3. Think small. Whether it’s exercise, nutrition, or self-care, the last thing you need to do when you’re feeling burned out is to add MORE onto your plate. Instead, think about small micro-changes you can make that are easy and sustainable. If the thought of cooking a healthy meal is overwhelming, try instead to eat one piece of fresh fruit with a meal. If you don’t have time for your regular aerobics class, you could simply get outside and walk to the end of the street and back.  The point is to make it easy for yourself to give yourself what you need, and to ease up on your own expectations of yourself. When you’re burned out, even a small dose of self-care goes a long way.

4. Ask for help. If you’re like many people, you have a belief that all the tasks on your to-do list must be done by you. Spoiler alert: they don’t. Your kids can be taught to do their own laundry, make their own lunches, and contribute to the household chores. Groceries can be ordered online and delivered. A neighbor mom can pick up your son from practice. Look for places where you can ask for help—and then let go, and let others help you.

5. Learn one or two simple mindfulness techniques. Mindfulness does not have to mean spending an hour on the cushion meditating. During a busy, stressful day, even something as simple as pausing for thirty seconds to take several full, deep, long inhales and exhales can be restorative, and slow down the spinning mind monkeys or racing thoughts. Again, think small—a little pause in the shower to really feel the water pouring over you, a brief stop on your way to the mailbox to smell the freshly cut grass—these small moments of tuning in fully to the present moment can have great power to keep you centered.

Burnout can be an inevitable part of life, but it doesn’t have to overwhelm you. These simple strategies aren’t difficult to implement, and they do work. Say no more often. Get some sleep. Think small. Ask for help. And practice mini-moments of mindfulness. You’ll find yourself better able to deal with life’s chaos, and have the reserves to do it with less stress and more resilience.

Kristy Swanson is Chief Catalyst and Velvet Hammer over at Kristy Swanson Coaching, where she specializes in helping solopreneurs, career women, and aspiring leaders to lead themselves, their careers, and their lives with courage and authenticity. You can find her on Facebook and on Twitter, and if you’re in Seattle you can find her lurking around great coffee shops.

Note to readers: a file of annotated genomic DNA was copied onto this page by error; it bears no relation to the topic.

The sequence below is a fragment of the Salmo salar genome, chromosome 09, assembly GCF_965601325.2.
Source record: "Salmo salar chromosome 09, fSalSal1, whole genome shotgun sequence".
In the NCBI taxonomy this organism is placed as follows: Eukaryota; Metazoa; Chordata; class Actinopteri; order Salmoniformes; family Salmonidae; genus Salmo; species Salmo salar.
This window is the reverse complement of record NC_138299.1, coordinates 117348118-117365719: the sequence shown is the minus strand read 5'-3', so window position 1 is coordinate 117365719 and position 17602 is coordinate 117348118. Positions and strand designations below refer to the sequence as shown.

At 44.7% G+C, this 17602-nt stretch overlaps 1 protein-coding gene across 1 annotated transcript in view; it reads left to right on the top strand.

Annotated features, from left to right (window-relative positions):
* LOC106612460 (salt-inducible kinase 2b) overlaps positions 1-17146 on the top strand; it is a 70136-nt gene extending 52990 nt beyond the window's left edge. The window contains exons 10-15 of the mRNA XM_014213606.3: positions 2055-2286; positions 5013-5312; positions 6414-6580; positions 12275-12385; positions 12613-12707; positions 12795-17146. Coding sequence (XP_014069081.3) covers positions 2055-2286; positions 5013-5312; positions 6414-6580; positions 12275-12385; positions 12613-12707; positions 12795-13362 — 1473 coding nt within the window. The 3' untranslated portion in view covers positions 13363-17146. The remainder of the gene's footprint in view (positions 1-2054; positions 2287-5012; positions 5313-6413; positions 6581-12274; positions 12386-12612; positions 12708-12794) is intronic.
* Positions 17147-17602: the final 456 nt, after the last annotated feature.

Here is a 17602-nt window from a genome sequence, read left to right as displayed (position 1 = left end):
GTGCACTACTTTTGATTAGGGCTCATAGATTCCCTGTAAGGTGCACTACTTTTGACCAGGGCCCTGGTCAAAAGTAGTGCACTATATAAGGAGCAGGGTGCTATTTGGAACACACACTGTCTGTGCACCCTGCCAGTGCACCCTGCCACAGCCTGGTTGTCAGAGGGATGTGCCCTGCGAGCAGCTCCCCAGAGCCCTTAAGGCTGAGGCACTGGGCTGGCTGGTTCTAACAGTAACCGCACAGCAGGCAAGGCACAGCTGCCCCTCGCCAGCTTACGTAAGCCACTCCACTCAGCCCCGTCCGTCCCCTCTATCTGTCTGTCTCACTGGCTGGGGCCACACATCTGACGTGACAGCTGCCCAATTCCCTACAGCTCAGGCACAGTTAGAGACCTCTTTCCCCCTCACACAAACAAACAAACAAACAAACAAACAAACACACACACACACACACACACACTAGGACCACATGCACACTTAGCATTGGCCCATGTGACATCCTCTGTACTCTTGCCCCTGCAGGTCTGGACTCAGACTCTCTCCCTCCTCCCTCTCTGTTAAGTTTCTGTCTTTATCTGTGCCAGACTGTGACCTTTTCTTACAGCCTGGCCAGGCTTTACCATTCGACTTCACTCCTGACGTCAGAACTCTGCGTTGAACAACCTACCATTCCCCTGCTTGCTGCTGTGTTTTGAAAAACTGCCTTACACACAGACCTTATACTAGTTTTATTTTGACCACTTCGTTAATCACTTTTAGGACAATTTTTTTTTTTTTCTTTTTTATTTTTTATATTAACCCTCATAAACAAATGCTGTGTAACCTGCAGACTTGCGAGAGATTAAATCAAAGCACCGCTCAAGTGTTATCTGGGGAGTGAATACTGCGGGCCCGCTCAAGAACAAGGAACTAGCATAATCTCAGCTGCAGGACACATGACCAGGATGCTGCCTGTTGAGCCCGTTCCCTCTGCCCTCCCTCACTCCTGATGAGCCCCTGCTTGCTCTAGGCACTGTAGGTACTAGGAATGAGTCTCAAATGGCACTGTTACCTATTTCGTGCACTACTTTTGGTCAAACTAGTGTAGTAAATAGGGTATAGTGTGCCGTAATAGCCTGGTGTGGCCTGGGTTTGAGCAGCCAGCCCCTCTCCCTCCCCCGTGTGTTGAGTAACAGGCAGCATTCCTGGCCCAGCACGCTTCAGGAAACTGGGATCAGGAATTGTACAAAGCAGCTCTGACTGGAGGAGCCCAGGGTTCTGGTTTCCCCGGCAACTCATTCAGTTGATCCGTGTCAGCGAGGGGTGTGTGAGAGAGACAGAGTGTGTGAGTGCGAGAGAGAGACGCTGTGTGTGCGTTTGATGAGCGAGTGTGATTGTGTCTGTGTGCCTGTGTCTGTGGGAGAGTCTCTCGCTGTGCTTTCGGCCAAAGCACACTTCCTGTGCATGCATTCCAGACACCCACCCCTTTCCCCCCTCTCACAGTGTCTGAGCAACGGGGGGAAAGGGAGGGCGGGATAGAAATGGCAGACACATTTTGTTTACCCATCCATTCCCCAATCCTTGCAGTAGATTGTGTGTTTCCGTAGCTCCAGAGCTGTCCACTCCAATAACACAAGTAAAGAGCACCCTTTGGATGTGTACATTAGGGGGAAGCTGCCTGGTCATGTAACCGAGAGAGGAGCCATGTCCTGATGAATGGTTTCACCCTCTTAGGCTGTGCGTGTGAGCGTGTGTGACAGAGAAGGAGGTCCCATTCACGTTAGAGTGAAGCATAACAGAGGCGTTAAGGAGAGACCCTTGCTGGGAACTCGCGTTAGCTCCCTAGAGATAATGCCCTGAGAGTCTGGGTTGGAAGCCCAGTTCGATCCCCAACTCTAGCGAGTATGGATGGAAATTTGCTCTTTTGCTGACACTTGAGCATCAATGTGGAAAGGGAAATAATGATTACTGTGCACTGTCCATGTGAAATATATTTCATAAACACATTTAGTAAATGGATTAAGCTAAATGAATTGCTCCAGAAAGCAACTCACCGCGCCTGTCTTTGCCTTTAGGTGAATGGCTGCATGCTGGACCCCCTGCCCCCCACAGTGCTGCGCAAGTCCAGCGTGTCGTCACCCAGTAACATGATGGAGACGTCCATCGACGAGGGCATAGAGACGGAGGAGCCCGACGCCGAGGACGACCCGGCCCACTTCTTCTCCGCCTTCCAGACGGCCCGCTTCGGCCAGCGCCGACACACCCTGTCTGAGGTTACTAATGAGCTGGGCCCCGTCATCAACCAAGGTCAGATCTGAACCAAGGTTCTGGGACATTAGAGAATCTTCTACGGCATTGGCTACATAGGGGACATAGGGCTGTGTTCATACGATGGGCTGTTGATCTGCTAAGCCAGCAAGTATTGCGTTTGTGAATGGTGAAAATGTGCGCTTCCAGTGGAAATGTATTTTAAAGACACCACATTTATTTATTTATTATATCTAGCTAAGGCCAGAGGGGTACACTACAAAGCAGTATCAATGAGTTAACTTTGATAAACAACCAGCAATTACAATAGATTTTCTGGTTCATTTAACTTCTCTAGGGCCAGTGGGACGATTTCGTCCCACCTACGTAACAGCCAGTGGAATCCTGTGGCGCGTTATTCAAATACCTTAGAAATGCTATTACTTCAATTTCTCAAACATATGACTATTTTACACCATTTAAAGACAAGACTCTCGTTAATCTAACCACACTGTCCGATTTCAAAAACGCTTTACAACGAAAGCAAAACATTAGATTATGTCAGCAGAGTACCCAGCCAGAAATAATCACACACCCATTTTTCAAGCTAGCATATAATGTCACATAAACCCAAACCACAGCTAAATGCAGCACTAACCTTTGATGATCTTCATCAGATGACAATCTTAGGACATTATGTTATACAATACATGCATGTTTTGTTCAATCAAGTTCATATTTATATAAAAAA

• http://cashwithatrueconscience.com/rbblog Ryan Biddulph

    Hi Kristy,

    Brilliant! Small acts performed with care produce fantastic results.

    That’s why I focus on doing the best I can each moment.

    From commenting, to writing posts, to connecting with people.

    Honestly I felt burned out earlier today. Then I doubled down on my commenting and connecting strategy.

    I feel SO much better because I am making each act count again!

    Thanks for sharing!

    Ryan

    • Kristy Swanson

      Terrific! Glad to hear it.

  • http://www.frivjogo.info/ Friv Jogos

    These ways can be effective, but you should learn practical applications and learn before you decide to do something.

  • http://www.developgoodhabits.com/ SJ Scott

    Kristi,

    I think this is universally positive message. We all have experienced burnout from time to time and learning some tools to cope with it can really help.

    My favorite tip was #3. I really do believe that small changes are the way to go. A small change may have a minimal effect by itself, but a series of small positive changes has a cumulative effect that goes far beyond the single change.

    SJ

    • Kristy Swanson

      Thanks, SJ–I agree, for many people it’s way more manageable (especially when you’re burned out) to aim for tiny shifts that are easy to do. Much more likely that they can sustain the practice over time and build in a better habit that supports their well-being.

  • http://www.lisamcloughlinart.com/ Lisa McLoughlin

    Thanks for this. I particularly liked the addition of ‘small things’ as by accumulating the small things, keeps us all moving forward…;)

    • Kristy Swanson

      And hopefully more sane, too :)
      Thanks, Lisa!

  • john connor

    wow!!!

  • Reshma

    lovely article :)

  • Jill

    So true, Kristy! Thanks for these great reminders–we can’t control everything but we can control how we choose to respond.